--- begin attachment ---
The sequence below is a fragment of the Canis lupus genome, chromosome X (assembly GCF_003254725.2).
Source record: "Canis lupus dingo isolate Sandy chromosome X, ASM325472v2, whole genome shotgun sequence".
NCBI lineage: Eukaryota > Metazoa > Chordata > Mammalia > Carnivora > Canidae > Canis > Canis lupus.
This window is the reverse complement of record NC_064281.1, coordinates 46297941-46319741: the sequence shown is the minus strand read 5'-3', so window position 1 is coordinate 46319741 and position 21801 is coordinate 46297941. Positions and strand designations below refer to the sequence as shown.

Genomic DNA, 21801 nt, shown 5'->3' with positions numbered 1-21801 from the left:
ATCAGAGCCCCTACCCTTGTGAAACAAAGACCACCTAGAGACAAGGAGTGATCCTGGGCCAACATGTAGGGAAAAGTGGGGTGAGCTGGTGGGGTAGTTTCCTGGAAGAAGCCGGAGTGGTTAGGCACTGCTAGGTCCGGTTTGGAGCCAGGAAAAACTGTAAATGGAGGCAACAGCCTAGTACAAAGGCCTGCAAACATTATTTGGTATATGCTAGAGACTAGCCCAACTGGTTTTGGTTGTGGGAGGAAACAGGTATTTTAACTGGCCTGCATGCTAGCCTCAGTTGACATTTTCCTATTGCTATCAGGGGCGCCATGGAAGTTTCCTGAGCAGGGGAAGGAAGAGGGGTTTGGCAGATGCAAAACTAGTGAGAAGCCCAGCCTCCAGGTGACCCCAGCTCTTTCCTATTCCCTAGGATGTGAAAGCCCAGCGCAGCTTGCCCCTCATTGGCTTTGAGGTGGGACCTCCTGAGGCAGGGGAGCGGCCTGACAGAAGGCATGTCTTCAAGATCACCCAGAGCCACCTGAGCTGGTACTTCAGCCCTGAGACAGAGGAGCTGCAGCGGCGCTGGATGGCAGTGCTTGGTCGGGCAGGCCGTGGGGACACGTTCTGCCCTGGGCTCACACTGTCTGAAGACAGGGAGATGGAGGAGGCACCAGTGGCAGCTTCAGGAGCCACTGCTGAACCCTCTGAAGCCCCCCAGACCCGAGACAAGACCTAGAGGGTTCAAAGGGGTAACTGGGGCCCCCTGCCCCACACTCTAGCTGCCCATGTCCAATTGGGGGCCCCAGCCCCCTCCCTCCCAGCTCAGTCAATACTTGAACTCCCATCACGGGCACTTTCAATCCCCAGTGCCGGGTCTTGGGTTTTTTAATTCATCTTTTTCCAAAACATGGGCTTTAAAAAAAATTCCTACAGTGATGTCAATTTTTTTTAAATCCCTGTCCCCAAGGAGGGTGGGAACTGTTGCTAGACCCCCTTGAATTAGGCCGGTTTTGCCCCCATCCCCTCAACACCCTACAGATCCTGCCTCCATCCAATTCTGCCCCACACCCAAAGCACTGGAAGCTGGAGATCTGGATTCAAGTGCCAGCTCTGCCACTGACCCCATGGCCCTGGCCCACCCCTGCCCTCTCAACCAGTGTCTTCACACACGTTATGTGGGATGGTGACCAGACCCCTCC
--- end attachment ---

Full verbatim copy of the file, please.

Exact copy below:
The sequence below is a fragment of the Canis lupus genome, chromosome X (assembly GCF_003254725.2).
Source record: "Canis lupus dingo isolate Sandy chromosome X, ASM325472v2, whole genome shotgun sequence".
NCBI lineage: Eukaryota > Metazoa > Chordata > Mammalia > Carnivora > Canidae > Canis > Canis lupus.
This window is the reverse complement of record NC_064281.1, coordinates 46297941-46319741: the sequence shown is the minus strand read 5'-3', so window position 1 is coordinate 46319741 and position 21801 is coordinate 46297941. Positions and strand designations below refer to the sequence as shown.

Genomic DNA, 21801 nt, shown 5'->3' with positions numbered 1-21801 from the left:
ATCAGAGCCCCTACCCTTGTGAAACAAAGACCACCTAGAGACAAGGAGTGATCCTGGGCCAACATGTAGGGAAAAGTGGGGTGAGCTGGTGGGGTAGTTTCCTGGAAGAAGCCGGAGTGGTTAGGCACTGCTAGGTCCGGTTTGGAGCCAGGAAAAACTGTAAATGGAGGCAACAGCCTAGTACAAAGGCCTGCAAACATTATTTGGTATATGCTAGAGACTAGCCCAACTGGTTTTGGTTGTGGGAGGAAACAGGTATTTTAACTGGCCTGCATGCTAGCCTCAGTTGACATTTTCCTATTGCTATCAGGGGCGCCATGGAAGTTTCCTGAGCAGGGGAAGGAAGAGGGGTTTGGCAGATGCAAAACTAGTGAGAAGCCCAGCCTCCAGGTGACCCCAGCTCTTTCCTATTCCCTAGGATGTGAAAGCCCAGCGCAGCTTGCCCCTCATTGGCTTTGAGGTGGGACCTCCTGAGGCAGGGGAGCGGCCTGACAGAAGGCATGTCTTCAAGATCACCCAGAGCCACCTGAGCTGGTACTTCAGCCCTGAGACAGAGGAGCTGCAGCGGCGCTGGATGGCAGTGCTTGGTCGGGCAGGCCGTGGGGACACGTTCTGCCCTGGGCTCACACTGTCTGAAGACAGGGAGATGGAGGAGGCACCAGTGGCAGCTTCAGGAGCCACTGCTGAACCCTCTGAAGCCCCCCAGACCCGAGACAAGACCTAGAGGGTTCAAAGGGGTAACTGGGGCCCCCTGCCCCACACTCTAGCTGCCCATGTCCAATTGGGGGCCCCAGCCCCCTCCCTCCCAGCTCAGTCAATACTTGAACTCCCATCACGGGCACTTTCAATCCCCAGTGCCGGGTCTTGGGTTTTTTAATTCATCTTTTTCCAAAACATGGGCTTTAAAAAAAATTCCTACAGTGATGTCAATTTTTTTTAAATCCCTGTCCCCAAGGAGGGTGGGAACTGTTGCTAGACCCCCTTGAATTAGGCCGGTTTTGCCCCCATCCCCTCAACACCCTACAGATCCTGCCTCCATCCAATTCTGCCCCACACCCAAAGCACTGGAAGCTGGAGATCTGGATTCAAGTGCCAGCTCTGCCACTGACCCCATGGCCCTGGCCCACCCCTGCCCTCTCAACCAGTGTCTTCACACACGTTATGTGGGATGGTGACCAGACCCCTCC